For the automotive industry, India has many attractions, not least the availability of a well educated, low cost labour force, particularly in the areas of engineering and IT.

Long-established carmakers in India have had their pick of the talent for more than 30 years but things are changing not just as more global auto companies pile into the country, but because of the massive growth in the IT industry.

This is starkly illustrated in Chennai, fast becoming one of the country’s automotive centres, home to Hyundai, BMW, Ford, and now the Renault-Nissan Alliance, while work is just starting on a new Daimler commercial vehicle plant.

Close to these facilities is the Mahindra World City Technology Park where IT companies are creating literally thousands of jobs, attracting people with the promise of higher salaries.

For a company like Suzuki Maruti, based in Delhi in the north of the country, holding on to staff is becoming an issue having held a dominant position since the early 1980s.

HR chief S Y Siddiqui said the company has traditionally taken on people and trained them for its own needs. “We recruit around 350 engineering graduates a year but once we have done that we are becoming a sitting duck for other companies to come and poach from us as India’s car industry grows.”

In Delhi Suzuki Maruti gets around 20 applicants for every high-tech job it advertises. In Chennai this rises to more than 60.

Siddiqui said: “We have been number one in the market for 27 years so as a corporate brand there is huge pride working for us, but we need to find people with the right mindset to retain them.

“For our part we try to communicate strongly with our employees in terms of our performance and targets. Internal communications are very important and we share all our plans with staff and unions on sales, products and marketing.

“We arrange family days at our two plants to encourage ‘ownership’ of the company and the jobs. Because of the social structure in India pressure then comes from within the family to do well at work and remain in a job

“We try to encourage everyone to be part of our team and to be open about career development opportunities. Attracting top people, though, is becoming increasingly difficult because of the growing competition in all parts of the country, but we do have a good corporate image which is very important in India.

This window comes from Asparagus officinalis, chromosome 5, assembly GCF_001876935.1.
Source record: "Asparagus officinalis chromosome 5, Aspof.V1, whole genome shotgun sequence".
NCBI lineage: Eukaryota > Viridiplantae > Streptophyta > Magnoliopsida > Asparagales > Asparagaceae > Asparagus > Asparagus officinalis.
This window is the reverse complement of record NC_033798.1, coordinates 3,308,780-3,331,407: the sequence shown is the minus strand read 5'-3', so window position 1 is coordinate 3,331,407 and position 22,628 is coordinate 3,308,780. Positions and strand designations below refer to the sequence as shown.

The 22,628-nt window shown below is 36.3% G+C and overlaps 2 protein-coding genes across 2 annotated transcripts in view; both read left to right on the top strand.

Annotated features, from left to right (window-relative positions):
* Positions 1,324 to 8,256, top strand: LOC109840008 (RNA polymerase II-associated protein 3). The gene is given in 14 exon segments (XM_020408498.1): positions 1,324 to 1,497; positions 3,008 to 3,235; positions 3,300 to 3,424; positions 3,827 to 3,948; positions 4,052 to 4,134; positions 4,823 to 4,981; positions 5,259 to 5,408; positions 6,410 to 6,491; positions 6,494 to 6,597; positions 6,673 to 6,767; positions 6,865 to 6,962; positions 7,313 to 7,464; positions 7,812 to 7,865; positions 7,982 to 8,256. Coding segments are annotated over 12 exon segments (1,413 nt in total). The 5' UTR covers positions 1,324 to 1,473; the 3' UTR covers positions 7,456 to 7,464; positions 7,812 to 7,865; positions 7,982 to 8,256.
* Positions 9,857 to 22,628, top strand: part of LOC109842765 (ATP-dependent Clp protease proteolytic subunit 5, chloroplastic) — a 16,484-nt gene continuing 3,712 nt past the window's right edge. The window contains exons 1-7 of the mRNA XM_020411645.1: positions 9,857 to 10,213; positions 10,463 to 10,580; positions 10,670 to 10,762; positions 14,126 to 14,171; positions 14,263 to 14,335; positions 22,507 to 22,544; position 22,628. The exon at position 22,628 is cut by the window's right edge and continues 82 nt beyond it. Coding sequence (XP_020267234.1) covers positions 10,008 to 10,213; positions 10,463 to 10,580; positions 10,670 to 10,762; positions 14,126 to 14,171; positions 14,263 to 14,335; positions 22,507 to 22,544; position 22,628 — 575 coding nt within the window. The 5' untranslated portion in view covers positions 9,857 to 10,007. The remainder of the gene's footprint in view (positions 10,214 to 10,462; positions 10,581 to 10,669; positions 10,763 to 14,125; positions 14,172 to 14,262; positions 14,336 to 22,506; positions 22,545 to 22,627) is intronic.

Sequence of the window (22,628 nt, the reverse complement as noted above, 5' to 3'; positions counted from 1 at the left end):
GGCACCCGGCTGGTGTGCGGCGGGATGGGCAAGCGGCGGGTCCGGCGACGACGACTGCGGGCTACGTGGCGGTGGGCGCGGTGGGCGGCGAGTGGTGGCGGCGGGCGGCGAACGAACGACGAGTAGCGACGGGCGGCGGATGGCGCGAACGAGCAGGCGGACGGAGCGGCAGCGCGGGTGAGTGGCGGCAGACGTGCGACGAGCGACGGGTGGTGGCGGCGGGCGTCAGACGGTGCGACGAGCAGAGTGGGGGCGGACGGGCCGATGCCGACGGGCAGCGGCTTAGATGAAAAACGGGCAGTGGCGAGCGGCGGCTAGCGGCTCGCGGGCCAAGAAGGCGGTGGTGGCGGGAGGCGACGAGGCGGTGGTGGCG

“The business has grown in technical capability and we have to now grow in terms of managing people better.”

Suzuki Maruti employs 7,500 in Delhi. At blue collar level, Siddiqui said that helping to educate and develop them to make them part of the company, part of the team has meant zero industrial problems for more than 10 years.

The company has a target of 93% attendance, last year it achieved between 97% and 98%.

Not so amongst suppliers where strikes last year cost Maruti Suzuki between 30,000 and 40,000 cars in lost production through union problems at its vendors.

Maruti Suzuki is now passing on its HR skills to suppliers. Siddiqui added: “For the past 18 months we have been working with them as an HR advisory to bring them up to a level of maturity and allow them to manage their blue collar workers better and to retain white collar employees.

“Their output and technical skills have grown, but not their management skills. Most have a flexible workforce with a permanent workforce topped up by outsourcing to meet peak demand so they need to know how to manage that.”

There is another issue looming for Suzuki Maruti which has now been in business for 27 years. Many of its workers joined at the beginning and with retirement age in India set at 58 years of age, Siddiqui says the company faces a problem in 2014 when the first generation of managers start to retire.

“We have to ensure we keep people long-term, ready to step into their shoes.”